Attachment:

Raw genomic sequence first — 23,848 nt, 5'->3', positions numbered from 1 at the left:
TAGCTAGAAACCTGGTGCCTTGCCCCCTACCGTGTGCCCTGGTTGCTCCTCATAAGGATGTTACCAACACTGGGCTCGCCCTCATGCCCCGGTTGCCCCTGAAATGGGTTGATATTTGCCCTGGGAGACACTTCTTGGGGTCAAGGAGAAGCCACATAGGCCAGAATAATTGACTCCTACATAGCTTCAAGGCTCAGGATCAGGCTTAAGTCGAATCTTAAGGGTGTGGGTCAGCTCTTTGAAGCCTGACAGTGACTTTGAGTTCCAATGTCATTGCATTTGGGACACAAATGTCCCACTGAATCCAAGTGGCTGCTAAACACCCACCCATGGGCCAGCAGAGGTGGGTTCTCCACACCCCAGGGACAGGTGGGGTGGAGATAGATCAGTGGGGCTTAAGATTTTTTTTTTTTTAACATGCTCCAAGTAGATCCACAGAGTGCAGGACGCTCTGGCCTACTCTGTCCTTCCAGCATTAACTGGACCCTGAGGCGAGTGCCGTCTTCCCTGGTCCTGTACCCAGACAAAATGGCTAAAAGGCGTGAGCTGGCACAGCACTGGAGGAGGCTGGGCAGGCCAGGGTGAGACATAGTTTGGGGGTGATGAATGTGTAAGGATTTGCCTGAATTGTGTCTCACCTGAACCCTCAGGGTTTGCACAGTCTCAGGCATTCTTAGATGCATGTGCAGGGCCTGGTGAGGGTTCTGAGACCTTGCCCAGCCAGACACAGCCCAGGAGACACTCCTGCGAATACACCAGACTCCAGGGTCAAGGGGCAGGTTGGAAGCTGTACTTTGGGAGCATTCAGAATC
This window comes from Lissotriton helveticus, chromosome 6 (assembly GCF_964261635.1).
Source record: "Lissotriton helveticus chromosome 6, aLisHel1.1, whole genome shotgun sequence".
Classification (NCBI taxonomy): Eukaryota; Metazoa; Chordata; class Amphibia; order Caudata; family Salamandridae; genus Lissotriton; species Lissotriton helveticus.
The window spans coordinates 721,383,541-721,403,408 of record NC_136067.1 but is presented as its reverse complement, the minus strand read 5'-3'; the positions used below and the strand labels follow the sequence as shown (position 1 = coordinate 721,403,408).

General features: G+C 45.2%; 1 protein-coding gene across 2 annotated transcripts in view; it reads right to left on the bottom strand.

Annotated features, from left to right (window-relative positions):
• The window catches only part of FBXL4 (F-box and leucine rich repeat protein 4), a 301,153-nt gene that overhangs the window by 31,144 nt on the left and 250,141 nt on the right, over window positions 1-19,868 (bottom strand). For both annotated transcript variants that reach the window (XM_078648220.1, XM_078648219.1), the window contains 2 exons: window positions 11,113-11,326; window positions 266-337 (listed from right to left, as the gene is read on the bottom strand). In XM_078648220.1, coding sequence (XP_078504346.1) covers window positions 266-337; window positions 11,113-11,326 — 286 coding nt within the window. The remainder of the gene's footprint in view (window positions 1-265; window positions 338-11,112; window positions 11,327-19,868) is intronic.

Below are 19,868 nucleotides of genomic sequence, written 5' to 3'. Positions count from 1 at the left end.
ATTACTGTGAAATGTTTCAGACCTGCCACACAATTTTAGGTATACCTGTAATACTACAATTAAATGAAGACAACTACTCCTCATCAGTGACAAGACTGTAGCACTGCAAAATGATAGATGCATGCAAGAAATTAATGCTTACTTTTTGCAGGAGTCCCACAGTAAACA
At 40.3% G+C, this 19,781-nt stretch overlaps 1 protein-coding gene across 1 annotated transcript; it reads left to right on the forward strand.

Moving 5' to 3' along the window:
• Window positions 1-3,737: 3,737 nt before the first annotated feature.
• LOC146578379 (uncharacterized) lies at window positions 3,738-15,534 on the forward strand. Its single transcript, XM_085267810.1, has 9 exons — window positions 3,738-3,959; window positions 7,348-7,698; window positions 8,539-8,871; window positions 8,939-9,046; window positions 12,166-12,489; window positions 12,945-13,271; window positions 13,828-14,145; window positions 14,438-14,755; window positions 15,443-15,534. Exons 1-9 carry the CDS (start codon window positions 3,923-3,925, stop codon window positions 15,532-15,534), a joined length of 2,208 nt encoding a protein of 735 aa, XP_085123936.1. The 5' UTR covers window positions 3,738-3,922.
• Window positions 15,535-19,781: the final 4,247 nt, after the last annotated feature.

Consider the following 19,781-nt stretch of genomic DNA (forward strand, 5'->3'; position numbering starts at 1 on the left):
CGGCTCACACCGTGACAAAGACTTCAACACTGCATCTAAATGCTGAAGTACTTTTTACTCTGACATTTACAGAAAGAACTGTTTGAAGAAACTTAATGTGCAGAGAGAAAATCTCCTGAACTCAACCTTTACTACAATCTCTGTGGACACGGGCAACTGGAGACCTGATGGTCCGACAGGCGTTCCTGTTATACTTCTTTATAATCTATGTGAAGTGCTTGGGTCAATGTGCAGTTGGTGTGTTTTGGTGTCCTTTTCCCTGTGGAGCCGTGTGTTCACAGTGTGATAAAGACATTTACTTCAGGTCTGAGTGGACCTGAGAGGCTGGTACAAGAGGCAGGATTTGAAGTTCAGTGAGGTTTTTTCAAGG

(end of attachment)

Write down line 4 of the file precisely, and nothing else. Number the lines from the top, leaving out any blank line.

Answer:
Source record: "Lissotriton helveticus chromosome 6, aLisHel1.1, whole genome shotgun sequence".